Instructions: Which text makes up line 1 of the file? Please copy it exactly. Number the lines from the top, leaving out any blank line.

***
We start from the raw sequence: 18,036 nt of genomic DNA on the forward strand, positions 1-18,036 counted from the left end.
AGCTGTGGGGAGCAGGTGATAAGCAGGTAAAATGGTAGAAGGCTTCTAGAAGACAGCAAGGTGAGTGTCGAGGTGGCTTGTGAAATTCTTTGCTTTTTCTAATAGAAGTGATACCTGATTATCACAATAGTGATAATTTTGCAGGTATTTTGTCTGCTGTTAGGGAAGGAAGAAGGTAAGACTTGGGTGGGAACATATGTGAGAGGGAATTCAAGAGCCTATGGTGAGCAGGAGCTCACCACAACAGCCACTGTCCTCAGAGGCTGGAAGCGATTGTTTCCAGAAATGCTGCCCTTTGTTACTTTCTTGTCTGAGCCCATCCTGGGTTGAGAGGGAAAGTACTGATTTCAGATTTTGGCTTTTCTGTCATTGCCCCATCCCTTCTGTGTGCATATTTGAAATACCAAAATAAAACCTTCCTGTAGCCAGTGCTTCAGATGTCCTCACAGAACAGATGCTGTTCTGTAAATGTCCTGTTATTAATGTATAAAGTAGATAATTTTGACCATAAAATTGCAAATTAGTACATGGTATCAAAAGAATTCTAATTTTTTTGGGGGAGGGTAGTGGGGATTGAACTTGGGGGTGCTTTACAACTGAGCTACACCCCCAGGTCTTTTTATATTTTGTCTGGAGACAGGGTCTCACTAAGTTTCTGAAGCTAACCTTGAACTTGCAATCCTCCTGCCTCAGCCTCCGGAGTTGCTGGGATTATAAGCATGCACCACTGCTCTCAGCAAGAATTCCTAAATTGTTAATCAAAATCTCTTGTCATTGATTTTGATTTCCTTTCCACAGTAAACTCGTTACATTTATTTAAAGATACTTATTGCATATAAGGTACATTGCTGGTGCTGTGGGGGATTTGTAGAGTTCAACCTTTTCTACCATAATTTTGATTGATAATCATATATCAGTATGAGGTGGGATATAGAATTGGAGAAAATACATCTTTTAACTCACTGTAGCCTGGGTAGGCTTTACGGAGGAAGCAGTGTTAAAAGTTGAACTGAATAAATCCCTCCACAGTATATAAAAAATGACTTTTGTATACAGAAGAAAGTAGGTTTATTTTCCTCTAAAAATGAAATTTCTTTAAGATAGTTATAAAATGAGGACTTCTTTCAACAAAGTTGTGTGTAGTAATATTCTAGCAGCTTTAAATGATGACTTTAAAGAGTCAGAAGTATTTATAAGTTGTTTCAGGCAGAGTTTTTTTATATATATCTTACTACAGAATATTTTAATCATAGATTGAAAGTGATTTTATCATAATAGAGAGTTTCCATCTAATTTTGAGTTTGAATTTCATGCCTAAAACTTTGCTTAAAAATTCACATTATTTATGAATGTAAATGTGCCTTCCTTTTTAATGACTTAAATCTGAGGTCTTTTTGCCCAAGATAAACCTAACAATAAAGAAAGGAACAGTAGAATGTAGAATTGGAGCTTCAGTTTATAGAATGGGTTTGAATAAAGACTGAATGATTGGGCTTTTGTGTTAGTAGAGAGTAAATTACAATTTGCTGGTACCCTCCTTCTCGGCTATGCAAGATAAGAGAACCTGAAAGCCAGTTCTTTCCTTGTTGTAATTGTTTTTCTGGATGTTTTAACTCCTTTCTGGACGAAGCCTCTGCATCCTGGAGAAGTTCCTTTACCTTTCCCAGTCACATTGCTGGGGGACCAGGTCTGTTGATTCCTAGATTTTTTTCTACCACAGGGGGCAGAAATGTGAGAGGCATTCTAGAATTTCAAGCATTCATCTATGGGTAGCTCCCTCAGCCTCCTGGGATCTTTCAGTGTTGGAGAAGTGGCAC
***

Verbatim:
We start from the raw sequence: 18,036 nt of genomic DNA on the forward strand, positions 1-18,036 counted from the left end.